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In Dining

Fein Brothers' Ben Minkin shows off two reasonably priced but more than capable chef's knives.

In Dining

Robert Ash is the executive chef at The Pfister.

The ingredients of every good cook

October is the fourth-annual Dining Month on All month, we're stuffed with restaurant reviews, delicious features, chef profiles, unique articles on everything food, as well as the winners of our "Best of Dining 2010."

What makes a good cook a great chef? If it's your job, you've probably studied under a classically-trained professional or attended a culinary institute.

If you're the master of your own kitchen, you start with good recipes, a great attitude -- and the right tools for the job.

"We all need good knives, right?" says The Pfister's Executive Chef Robert Ash. "You want to make sure that you'll have a good, sharp knife that is going to last you. As chefs, we consider them as extensions of our arms."

As for sharpening your knives, Ash says it depends on how you store them, as well as how often you use them. "You can always use a sharpening steel," he says, which will keep your knives sharp enough between the major sharpenings every three to six months.

"If you get a kitchen block, store your knives with the blades facing up, because you dull them every time you take them in and out. If you're storing a knife in a drawer, wrap it in a heavy-duty paper towel to help protect the blade."

Ben Minkin, one of the owners of Fein Brothers, a local restaurant and home kitchen supply store, agrees.

"I'm all for a good knife, but it doesn't have to be an expensive knife," he says. "We have great chefs' knives that are 30-some dollars."

But he also says you could spend $150 on a knife if you feel so inclined.

Minkin says a good knife must be fully forged -- that is, the blade goes all the way through to the end of the handle. It should also be made of high carbon steel, and it should have a smooth, comfortable handle.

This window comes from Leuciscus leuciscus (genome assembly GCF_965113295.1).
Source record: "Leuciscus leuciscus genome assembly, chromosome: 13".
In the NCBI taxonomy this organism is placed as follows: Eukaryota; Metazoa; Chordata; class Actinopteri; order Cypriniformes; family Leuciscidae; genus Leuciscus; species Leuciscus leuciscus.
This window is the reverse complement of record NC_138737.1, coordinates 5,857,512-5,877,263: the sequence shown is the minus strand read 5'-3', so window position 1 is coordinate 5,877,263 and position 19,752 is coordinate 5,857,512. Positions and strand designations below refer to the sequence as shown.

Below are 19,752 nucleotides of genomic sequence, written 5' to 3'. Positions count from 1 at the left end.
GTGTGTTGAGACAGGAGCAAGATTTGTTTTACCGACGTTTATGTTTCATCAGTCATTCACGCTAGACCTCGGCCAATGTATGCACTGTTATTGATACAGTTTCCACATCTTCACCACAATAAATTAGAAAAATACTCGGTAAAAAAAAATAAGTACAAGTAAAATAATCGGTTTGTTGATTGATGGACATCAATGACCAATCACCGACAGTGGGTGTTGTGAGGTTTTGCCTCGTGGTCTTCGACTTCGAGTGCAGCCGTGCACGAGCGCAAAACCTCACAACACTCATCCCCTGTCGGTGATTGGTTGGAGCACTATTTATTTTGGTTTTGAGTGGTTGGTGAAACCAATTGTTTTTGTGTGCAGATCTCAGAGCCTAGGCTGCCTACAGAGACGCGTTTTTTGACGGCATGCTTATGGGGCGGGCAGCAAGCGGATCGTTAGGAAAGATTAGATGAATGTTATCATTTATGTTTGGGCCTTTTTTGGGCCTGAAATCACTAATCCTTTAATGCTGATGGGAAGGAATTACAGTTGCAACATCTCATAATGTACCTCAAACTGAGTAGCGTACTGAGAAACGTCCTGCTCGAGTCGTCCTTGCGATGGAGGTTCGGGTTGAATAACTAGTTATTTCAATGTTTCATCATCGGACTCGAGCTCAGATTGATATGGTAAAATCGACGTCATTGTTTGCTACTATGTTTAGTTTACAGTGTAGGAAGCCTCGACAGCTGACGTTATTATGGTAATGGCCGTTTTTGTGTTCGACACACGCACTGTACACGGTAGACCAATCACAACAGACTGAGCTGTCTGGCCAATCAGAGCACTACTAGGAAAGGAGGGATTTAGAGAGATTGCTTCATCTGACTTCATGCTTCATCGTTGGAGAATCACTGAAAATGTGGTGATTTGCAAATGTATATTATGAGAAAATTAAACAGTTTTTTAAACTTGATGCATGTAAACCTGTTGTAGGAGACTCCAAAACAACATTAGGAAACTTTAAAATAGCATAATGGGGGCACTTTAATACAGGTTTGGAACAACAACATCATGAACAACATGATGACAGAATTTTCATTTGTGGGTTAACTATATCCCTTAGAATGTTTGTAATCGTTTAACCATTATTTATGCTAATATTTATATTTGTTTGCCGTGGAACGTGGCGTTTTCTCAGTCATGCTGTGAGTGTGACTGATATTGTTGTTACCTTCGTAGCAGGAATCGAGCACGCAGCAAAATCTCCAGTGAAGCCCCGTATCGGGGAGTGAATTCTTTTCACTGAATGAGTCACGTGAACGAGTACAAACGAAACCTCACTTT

Another debate among home chefs is whether or not to use non-stick or traditional, stainless steel cookery.

"They both work great," says Ash. "I have both at home. For stock pots, you definitely want to go with stainless steel. They are going to be a little bit more but they cook more evenly and will last a lot longer."

Says Minkin, "I like the coated cookware personally; I think it's easier to cook with and to clean, but you've got to know the proper utensils for each. You can't use metal in a nonstick pan. Essentially, they are the exact same pans."

Beyond that, it's important to have the basics.

"When it comes to small ware, you need to have good whisks and wood wooden spoons," says Ash.

Adds Minkin, "A couple cutting boards and a couple good pieces of cookware, like sauté pans, sauce pots -- that's about what you need."

In terms of trends, both Minkin and Ash point to some new tools at-home chefs are trying out.

Ash says microplaners that extract flavors from hard cheeses, onions, citrus and ginger are an up-and-coming part of modern kitchens.

Minkin sees an increase in induction cooking: burners that use magnetic properties from pans that boil water -- safely -- in about two minutes.

"You can put your hand on the burner and won't get burned at all," says Minkin. "It's a cool, trendy way to cook."


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